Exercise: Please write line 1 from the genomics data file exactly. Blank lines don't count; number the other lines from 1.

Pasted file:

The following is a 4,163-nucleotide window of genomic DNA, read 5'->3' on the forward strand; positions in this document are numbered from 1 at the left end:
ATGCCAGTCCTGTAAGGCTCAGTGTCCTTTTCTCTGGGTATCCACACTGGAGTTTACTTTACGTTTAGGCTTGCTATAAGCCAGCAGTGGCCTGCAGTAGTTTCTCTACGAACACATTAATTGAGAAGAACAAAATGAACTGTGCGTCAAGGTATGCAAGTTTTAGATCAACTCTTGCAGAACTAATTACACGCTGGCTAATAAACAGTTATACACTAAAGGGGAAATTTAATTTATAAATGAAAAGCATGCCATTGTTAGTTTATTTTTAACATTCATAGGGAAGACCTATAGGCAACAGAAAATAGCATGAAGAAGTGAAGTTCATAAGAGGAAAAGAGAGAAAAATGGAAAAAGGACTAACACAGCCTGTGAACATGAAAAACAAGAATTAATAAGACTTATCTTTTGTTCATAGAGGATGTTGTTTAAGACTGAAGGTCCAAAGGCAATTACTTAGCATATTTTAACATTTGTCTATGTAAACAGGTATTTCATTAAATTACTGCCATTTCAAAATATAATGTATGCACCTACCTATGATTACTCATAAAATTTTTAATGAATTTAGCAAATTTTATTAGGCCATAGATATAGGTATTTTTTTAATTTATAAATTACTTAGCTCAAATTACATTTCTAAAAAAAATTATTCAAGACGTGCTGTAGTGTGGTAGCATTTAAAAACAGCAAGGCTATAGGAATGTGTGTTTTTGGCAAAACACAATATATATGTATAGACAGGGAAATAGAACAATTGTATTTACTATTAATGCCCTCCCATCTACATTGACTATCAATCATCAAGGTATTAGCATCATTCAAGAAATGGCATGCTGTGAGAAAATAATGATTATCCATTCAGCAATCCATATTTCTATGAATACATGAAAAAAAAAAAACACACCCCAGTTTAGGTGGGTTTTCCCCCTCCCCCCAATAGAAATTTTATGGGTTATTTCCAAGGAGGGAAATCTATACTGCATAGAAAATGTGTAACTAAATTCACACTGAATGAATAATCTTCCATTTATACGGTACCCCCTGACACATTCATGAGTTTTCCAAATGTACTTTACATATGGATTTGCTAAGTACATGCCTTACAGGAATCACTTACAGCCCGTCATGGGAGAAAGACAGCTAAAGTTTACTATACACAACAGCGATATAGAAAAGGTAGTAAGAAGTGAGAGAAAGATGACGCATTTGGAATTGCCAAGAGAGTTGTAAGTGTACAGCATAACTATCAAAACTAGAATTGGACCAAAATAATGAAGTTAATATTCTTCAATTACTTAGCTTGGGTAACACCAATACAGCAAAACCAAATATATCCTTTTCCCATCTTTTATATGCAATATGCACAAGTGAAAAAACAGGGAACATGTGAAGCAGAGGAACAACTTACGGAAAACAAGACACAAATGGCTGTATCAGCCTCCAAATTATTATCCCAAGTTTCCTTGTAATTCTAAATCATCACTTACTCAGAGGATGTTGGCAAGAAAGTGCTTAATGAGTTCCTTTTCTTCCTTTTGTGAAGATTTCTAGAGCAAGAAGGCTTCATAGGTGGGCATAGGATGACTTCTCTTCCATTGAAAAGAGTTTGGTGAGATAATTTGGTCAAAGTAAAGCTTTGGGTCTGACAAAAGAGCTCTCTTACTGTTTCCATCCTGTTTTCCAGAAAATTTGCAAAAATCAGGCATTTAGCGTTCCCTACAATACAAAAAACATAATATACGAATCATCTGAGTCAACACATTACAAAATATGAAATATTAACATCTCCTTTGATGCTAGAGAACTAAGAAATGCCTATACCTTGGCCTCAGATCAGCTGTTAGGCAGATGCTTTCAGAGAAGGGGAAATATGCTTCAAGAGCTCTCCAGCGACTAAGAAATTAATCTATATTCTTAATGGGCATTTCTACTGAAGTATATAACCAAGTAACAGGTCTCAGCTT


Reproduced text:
The following is a 4,163-nucleotide window of genomic DNA, read 5'->3' on the forward strand; positions in this document are numbered from 1 at the left end: